Category Archives: Physiology and Science

Running more miles relates to faster races for some, but not more injuries

Following twitter I often read arm chair experts draw erroneous conclusions on many studies, so I was not surprised to read world-renowned armchair physiologist Alan Couzans conclude that a recent study by Fokkema et al. supported the notion that high volume is the secret to fast performance. Why? Because Alan’s...
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Everesting at Altitude: Does it matter?

On June 20, 2020, EF Education pro Lachlan Morton set a new Everest Challenge Record a time of 7 hours, 29 minutes and 57 seconds, https://everesting.cc/ less than a week after his first attempt was nullified due to incorrect altitude data; tip: if you need precise altitude data, do not...
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Metabolic efficiency: More smoke and mirrors coaching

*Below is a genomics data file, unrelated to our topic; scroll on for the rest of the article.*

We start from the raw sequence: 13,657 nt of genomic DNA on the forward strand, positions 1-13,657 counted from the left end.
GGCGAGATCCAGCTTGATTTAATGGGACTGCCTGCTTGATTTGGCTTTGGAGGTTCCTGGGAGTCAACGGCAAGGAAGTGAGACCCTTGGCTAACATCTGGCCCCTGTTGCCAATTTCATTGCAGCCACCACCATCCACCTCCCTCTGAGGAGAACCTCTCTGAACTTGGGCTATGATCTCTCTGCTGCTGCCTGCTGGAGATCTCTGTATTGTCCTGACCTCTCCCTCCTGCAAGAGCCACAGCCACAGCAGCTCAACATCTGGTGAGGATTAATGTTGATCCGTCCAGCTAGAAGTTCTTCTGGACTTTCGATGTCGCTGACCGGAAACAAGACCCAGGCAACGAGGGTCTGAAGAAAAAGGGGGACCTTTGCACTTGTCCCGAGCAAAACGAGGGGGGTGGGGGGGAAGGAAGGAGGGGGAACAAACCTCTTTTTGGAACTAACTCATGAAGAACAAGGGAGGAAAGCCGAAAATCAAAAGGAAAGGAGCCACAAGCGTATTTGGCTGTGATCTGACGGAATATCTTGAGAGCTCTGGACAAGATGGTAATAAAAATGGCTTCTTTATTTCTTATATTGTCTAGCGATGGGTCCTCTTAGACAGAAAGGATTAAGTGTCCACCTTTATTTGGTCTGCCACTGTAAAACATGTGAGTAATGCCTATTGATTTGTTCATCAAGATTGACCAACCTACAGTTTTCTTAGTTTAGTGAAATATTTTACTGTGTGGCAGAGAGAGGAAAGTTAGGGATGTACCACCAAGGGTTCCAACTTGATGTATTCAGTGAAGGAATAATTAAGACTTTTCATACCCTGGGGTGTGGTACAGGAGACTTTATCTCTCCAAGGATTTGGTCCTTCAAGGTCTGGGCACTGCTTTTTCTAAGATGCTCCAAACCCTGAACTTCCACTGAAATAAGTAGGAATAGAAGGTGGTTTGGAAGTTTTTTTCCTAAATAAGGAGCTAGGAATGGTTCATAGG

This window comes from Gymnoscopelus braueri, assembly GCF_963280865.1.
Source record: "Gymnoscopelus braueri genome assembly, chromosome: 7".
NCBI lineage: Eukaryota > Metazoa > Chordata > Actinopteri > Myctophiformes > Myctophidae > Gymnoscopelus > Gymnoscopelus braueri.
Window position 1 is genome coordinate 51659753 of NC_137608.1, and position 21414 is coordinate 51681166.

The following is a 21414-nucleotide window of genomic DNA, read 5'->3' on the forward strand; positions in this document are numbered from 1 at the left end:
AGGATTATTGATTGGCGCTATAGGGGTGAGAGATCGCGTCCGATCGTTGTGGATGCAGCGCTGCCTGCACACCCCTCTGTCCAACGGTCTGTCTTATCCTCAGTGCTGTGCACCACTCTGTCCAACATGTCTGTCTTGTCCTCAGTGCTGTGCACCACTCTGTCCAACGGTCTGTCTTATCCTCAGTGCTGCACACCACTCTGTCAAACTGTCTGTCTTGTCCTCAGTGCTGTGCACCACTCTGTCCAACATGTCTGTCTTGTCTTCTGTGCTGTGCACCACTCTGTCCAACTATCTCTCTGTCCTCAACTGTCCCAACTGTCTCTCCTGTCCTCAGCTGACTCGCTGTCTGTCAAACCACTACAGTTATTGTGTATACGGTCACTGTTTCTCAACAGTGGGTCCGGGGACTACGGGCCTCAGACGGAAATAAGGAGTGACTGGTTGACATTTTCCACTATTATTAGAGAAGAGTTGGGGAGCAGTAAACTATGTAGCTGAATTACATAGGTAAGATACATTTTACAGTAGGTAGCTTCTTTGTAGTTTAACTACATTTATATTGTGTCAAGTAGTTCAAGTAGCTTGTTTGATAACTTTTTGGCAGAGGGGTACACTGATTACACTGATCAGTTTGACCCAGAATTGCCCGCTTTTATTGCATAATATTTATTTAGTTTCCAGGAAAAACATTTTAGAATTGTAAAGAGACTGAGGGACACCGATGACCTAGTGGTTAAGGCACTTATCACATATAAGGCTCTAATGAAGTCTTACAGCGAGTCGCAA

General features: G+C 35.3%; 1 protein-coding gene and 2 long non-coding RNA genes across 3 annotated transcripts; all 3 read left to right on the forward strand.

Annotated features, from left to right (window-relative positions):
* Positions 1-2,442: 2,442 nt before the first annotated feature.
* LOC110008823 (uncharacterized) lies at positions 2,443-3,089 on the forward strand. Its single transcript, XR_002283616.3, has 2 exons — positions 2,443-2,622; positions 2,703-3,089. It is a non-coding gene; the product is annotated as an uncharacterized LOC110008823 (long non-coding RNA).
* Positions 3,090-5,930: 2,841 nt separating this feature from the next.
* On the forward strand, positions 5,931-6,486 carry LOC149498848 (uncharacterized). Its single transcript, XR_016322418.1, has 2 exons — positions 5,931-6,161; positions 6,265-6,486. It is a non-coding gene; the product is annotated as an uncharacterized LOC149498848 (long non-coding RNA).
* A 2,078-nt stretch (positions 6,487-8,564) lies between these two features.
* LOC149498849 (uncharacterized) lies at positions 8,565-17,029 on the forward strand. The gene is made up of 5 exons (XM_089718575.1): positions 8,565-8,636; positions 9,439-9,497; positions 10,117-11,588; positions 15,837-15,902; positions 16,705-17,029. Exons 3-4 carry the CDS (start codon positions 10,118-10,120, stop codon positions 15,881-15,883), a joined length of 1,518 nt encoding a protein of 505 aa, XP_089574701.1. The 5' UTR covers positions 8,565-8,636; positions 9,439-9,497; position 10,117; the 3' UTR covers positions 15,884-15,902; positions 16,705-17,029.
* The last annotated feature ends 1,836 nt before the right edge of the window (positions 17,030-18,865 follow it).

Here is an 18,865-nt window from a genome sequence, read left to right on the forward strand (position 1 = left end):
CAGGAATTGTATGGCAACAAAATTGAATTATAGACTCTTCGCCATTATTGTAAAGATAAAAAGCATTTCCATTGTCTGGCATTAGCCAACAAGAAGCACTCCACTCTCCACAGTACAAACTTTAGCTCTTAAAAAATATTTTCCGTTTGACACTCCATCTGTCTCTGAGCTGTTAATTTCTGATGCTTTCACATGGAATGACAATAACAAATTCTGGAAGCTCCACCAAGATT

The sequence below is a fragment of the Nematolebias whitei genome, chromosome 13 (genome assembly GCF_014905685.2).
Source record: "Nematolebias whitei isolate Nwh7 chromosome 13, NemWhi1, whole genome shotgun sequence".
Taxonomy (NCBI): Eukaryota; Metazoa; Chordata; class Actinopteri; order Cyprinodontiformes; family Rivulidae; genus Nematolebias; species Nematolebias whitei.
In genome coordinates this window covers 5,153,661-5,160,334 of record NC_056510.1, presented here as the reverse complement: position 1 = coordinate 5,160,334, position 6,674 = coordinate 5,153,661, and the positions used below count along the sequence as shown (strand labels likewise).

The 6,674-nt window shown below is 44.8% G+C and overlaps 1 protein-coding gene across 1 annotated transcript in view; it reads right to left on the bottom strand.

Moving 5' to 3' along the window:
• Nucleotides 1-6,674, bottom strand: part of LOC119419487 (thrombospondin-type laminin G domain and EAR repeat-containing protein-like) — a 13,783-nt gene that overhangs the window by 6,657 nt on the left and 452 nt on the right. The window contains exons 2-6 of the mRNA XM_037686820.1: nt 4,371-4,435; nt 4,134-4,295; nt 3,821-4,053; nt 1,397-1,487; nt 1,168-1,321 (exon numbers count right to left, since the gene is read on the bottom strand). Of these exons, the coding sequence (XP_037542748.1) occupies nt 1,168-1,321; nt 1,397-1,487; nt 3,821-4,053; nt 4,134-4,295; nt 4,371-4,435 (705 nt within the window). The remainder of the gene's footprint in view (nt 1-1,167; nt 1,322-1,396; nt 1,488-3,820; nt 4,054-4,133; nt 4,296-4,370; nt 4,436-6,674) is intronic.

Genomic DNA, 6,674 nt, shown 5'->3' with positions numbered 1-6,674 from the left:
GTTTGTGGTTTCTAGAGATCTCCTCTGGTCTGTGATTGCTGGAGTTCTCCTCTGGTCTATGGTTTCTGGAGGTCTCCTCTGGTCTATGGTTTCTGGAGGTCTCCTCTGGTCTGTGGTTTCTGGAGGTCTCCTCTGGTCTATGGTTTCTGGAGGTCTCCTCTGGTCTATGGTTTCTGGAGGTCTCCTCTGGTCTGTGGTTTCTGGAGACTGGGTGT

ESP Tipcast 89: Clearing the smoke and breaking the mirrors on Metabolic Efficiency This article first appeared July 1, 2016. The article is republished here with a brief addition near the end (BLUE TEXT) The fitness and nutrition market is driven by sexy new terms and training methods. Few have garnered more...
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Home Testing Ideas

In my recent Tipcast I discussed using the current lock down for COVID-19 to conduct your own research projects. The following short article offers ideas and methods for some easy at home tests. Sweat Rate: This one is pretty easy, but takes several tests to get a good average. It’s...
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Indoor vs outdoor power output: Are they different and why?

This article was previously published in January of 2016. With the recent uptick in indoor training, it was worth updating. There is a commonly reported complaint about indoor wind trainers; power output is lower than the road. While Zwift is an awesome indoor training platform, the aforementioned comment has been...
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Aerobic Decoupling: Still just CV drift, and not worth the time

AEROBIC DECOUPLING DEFINED “when heart rate is held steady during extensive endurance training, output may be expected to drift downward. This parallel relationship between input (heart rate) and output (power or speed) is referred to as “coupling.” When they are no longer parallel in a workout as one variable remains...
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